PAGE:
Netherlands set to bounce back over the next year, is investing in stocks a good idea?

The Dutch economy has been hit hard by the ongoing coronavirus pandemic. But it’s not only the Netherlands that has suffered, so has every other nation around the globe. After recording a growth of negative digits this year, the economy is expected to bounce back in the next year by 2.6%, thereby reaching 99% of its pre-corona size by the end of 2021.

This is good news for the stock market, which has suffered in 2020 as more people moved to markets to liquidate their assets for cash, which was deemed more vital during the crisis. A bounce back for the economy means various markets should be back to their feet, offering plenty of profit-making opportunities for all.

Interested traders can opt to exploit the opportunity by buying the real assets on different platforms and waiting for the prices to increase before selling for a profit, or they can opt to exploit CFD instruments for various assets through futures trading where they don’t have to hold the underlying asset and can profit from price gains and declines. Also, they can use leverage to gain more exposure to the underlying asset with minimal capital invested.

The second wave is holding the economy back

It seems what is holding back a full and fast recovery of the economy is the second wave of the virus, which has seen the Dutch government bring back social distancing measures. However, they are less strict compared to the lockdown witnessed in spring. Still, bars, theatres, museums, restaurants, and cinemas remain closed while gyms, schools, and hair salons are open this time around.

The Dutch GDP saw a -9.9% decline in the second quarter of 2020 compared to the last quarter of 2019. It managed to bounce back to -3.0% by the third quarter before the recovery was halted by the second wave of coronavirus that began in September.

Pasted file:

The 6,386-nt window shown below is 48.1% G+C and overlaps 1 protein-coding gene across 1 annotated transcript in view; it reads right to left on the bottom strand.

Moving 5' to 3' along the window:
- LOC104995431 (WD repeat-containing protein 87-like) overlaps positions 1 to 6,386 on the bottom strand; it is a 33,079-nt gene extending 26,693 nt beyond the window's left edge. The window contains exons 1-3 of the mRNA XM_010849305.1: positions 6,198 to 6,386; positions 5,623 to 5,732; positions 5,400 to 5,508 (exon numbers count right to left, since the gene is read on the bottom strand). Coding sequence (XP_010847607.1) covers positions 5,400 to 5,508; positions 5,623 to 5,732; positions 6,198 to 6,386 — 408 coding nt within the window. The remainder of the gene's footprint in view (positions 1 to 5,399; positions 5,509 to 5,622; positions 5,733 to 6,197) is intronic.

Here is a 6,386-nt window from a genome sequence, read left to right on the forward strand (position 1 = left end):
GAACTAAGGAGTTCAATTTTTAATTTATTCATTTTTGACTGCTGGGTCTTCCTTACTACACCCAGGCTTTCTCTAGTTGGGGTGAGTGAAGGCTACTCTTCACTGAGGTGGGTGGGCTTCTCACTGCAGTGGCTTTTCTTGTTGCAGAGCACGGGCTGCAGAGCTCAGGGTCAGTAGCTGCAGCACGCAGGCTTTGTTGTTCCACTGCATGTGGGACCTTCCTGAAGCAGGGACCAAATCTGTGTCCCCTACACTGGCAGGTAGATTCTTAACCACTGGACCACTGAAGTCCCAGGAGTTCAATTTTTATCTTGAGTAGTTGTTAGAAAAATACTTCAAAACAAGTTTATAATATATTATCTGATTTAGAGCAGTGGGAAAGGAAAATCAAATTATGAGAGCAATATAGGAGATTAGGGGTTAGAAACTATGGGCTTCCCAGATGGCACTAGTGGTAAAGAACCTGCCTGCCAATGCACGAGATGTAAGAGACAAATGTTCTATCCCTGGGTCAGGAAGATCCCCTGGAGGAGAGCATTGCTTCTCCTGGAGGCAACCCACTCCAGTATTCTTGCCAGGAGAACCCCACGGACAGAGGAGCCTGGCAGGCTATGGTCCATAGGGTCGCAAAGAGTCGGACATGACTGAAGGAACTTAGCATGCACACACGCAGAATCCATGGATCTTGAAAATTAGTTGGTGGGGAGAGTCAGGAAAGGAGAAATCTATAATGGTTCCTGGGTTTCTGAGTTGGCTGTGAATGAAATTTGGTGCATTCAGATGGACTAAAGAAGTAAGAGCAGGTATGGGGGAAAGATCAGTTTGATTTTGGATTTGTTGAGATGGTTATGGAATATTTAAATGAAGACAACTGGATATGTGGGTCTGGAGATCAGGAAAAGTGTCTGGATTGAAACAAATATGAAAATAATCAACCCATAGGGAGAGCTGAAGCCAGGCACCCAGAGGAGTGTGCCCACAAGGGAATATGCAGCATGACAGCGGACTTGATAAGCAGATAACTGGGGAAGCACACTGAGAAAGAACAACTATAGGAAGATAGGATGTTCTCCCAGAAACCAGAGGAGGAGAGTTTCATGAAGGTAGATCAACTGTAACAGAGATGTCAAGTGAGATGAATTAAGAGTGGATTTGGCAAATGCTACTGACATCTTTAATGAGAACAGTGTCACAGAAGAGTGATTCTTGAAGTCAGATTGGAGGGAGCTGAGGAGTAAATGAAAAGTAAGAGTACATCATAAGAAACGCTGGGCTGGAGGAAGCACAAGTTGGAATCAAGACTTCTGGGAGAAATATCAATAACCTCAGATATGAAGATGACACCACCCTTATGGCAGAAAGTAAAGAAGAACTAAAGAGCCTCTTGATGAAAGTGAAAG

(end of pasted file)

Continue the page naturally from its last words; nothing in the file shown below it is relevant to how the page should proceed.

What stands out right now is the fact that businesses are well prepared, and government policies are less strict. According to ING, the Dutch GDP will be 4.3% lower than it was in 2019. The organization believes even though that is a severe hit to the economy, it’s not as bad as they had initially predicted despite the return of partial lockdowns. Incredibly, the third quarter has shown a strong rebound thanks to the government’s support package that has had to break away from its strong stance of budget cuts and frugal spending to aid the ailing economy.

A weak start for the economy In 2021

ING expects a weak start for the economy in the first quarter of 2021 as different European governments gradually unwind anti coronavirus measures. However, growth should accelerate by the second quarter. There will be more testing in the Netherlands, and vaccination should begin in the first quarter. And since achieving broad immunity will take time, the analysts believe 2021 will be a year where the economy’s recovery will be held back. One area expected to suffer is investment, given the uncertain outlook of how the virus continues to develop.

Hospitality, transport, and service sectors to bounce back

Also, consumption is expected to continue lagging by 1%; however, merchandise exports are expected to recover by the end of 2021 fully. Further projections show that the GDP will be 2.6% higher in the coming year than 2020, thereby reaching 99% of its pre-covid size by the end of 2021.

But, if an effective vaccine can be discovered, coupled with mass testing and better treatment, then don’t be surprised to see the economy bounce back to full strength in no time.

The most affected industries by the pandemic were hospitality, transport, and services. And these sectors are expected to record the biggest growth in 2021 even though they will not fully recover. The analysts predict an increase of 40% for the hospitality sector. However, uncertainty remains high; therefore, growth is expected to be slower.

Feature Image: Nataliya Vaitkevich/Pexels

Samantha Dixon 🇦🇺
Samantha Dixon 🇦🇺
Sam isn’t great at being Dutch. Originally hailing from Australia, she came to study in the Netherlands without knowing where the country was on a map. She once accidentally ordered the entire ice-cream menu at Smullers. She still can’t jump on the back of a moving bike. But, she remains fascinated by the tiny land of tall people.


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